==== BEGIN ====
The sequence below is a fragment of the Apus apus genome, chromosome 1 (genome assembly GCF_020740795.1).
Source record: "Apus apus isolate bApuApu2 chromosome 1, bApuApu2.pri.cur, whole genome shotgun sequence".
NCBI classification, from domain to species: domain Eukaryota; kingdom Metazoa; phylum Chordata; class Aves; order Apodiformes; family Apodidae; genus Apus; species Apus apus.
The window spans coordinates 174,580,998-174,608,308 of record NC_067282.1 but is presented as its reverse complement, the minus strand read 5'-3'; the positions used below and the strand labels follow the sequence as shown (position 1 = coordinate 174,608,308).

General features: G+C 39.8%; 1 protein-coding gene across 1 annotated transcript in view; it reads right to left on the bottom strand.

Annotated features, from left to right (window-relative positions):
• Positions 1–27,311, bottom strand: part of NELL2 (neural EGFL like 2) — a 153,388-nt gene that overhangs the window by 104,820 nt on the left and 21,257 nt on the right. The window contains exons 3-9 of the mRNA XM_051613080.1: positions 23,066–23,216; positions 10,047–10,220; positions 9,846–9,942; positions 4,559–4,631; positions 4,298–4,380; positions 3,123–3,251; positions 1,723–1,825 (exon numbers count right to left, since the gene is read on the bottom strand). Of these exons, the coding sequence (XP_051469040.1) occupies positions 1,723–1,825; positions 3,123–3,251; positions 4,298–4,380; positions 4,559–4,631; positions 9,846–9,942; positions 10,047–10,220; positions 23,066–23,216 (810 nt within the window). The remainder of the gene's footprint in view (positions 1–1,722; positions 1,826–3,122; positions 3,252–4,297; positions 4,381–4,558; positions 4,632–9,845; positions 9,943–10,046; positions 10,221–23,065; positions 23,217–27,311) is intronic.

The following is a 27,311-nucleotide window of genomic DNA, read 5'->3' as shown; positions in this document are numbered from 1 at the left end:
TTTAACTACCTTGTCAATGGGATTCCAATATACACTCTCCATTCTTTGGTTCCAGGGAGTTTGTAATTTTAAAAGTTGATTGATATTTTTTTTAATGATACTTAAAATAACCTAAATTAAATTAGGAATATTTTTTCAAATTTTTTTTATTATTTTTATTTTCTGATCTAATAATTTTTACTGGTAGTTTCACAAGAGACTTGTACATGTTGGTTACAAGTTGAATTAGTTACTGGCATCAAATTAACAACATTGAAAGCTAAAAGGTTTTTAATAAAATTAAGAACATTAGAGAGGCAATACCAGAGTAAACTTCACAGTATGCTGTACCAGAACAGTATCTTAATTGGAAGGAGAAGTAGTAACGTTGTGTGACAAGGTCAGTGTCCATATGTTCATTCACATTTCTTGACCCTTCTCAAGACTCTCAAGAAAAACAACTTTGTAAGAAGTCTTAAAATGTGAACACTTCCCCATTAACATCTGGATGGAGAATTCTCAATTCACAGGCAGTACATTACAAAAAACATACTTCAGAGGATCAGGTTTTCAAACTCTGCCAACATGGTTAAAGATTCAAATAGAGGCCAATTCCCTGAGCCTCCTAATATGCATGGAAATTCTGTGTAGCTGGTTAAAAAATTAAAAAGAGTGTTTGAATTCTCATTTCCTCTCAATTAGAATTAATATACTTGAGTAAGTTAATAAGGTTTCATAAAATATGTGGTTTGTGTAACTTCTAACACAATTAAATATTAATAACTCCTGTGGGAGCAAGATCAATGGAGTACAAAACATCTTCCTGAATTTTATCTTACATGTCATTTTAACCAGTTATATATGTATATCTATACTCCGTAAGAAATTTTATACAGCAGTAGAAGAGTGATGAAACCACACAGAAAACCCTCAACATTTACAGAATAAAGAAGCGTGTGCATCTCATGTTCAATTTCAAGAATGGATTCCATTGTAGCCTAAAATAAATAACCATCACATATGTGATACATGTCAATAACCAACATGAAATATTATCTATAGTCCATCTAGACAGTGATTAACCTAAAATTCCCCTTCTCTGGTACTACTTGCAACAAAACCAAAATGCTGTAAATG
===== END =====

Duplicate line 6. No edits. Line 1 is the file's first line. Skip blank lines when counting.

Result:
Annotated features, from left to right (window-relative positions):